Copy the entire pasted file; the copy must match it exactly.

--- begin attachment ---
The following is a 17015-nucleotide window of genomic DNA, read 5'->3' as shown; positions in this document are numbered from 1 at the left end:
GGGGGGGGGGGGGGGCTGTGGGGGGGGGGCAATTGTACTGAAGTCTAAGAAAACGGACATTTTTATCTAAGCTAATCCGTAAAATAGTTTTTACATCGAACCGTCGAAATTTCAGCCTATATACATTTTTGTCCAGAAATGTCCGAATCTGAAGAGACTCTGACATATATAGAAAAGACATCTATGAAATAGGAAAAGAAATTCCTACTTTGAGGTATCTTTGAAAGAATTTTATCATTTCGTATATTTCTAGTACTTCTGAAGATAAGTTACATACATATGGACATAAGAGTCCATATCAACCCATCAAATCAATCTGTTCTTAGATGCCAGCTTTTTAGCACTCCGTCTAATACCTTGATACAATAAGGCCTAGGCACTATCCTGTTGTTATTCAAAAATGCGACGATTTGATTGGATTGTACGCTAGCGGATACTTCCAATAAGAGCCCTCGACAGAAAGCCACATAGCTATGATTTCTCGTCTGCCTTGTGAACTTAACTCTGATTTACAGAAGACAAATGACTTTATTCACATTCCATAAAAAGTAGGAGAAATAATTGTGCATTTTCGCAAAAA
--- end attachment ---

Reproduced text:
The following is a 17015-nucleotide window of genomic DNA, read 5'->3' as shown; positions in this document are numbered from 1 at the left end:
GGGGGGGGGGGGGGGCTGTGGGGGGGGGGCAATTGTACTGAAGTCTAAGAAAACGGACATTTTTATCTAAGCTAATCCGTAAAATAGTTTTTACATCGAACCGTCGAAATTTCAGCCTATATACATTTTTGTCCAGAAATGTCCGAATCTGAAGAGACTCTGACATATATAGAAAAGACATCTATGAAATAGGAAAAGAAATTCCTACTTTGAGGTATCTTTGAAAGAATTTTATCATTTCGTATATTTCTAGTACTTCTGAAGATAAGTTACATACATATGGACATAAGAGTCCATATCAACCCATCAAATCAATCTGTTCTTAGATGCCAGCTTTTTAGCACTCCGTCTAATACCTTGATACAATAAGGCCTAGGCACTATCCTGTTGTTATTCAAAAATGCGACGATTTGATTGGATTGTACGCTAGCGGATACTTCCAATAAGAGCCCTCGACAGAAAGCCACATAGCTATGATTTCTCGTCTGCCTTGTGAACTTAACTCTGATTTACAGAAGACAAATGACTTTATTCACATTCCATAAAAAGTAGGAGAAATAATTGTGCATTTTCGCAAAAA